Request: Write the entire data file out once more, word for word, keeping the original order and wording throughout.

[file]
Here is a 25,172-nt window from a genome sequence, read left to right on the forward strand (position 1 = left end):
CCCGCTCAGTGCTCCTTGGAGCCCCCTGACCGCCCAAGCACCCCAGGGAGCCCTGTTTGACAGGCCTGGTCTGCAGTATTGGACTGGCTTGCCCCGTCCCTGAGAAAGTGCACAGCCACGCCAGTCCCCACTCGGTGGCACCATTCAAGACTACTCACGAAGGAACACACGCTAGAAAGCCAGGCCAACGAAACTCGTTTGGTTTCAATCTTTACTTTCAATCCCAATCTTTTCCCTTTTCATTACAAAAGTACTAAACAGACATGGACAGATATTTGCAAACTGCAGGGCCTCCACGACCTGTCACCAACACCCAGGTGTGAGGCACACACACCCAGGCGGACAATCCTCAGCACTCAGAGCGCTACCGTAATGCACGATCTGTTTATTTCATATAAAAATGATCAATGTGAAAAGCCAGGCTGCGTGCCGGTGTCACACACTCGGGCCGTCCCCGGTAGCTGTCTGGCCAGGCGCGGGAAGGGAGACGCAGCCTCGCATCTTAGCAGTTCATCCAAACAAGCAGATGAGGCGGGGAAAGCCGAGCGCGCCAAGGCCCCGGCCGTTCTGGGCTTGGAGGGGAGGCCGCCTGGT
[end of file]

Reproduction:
Here is a 25,172-nt window from a genome sequence, read left to right on the forward strand (position 1 = left end):
CCCGCTCAGTGCTCCTTGGAGCCCCCTGACCGCCCAAGCACCCCAGGGAGCCCTGTTTGACAGGCCTGGTCTGCAGTATTGGACTGGCTTGCCCCGTCCCTGAGAAAGTGCACAGCCACGCCAGTCCCCACTCGGTGGCACCATTCAAGACTACTCACGAAGGAACACACGCTAGAAAGCCAGGCCAACGAAACTCGTTTGGTTTCAATCTTTACTTTCAATCCCAATCTTTTCCCTTTTCATTACAAAAGTACTAAACAGACATGGACAGATATTTGCAAACTGCAGGGCCTCCACGACCTGTCACCAACACCCAGGTGTGAGGCACACACACCCAGGCGGACAATCCTCAGCACTCAGAGCGCTACCGTAATGCACGATCTGTTTATTTCATATAAAAATGATCAATGTGAAAAGCCAGGCTGCGTGCCGGTGTCACACACTCGGGCCGTCCCCGGTAGCTGTCTGGCCAGGCGCGGGAAGGGAGACGCAGCCTCGCATCTTAGCAGTTCATCCAAACAAGCAGATGAGGCGGGGAAAGCCGAGCGCGCCAAGGCCCCGGCCGTTCTGGGCTTGGAGGGGAGGCCGCCTGGT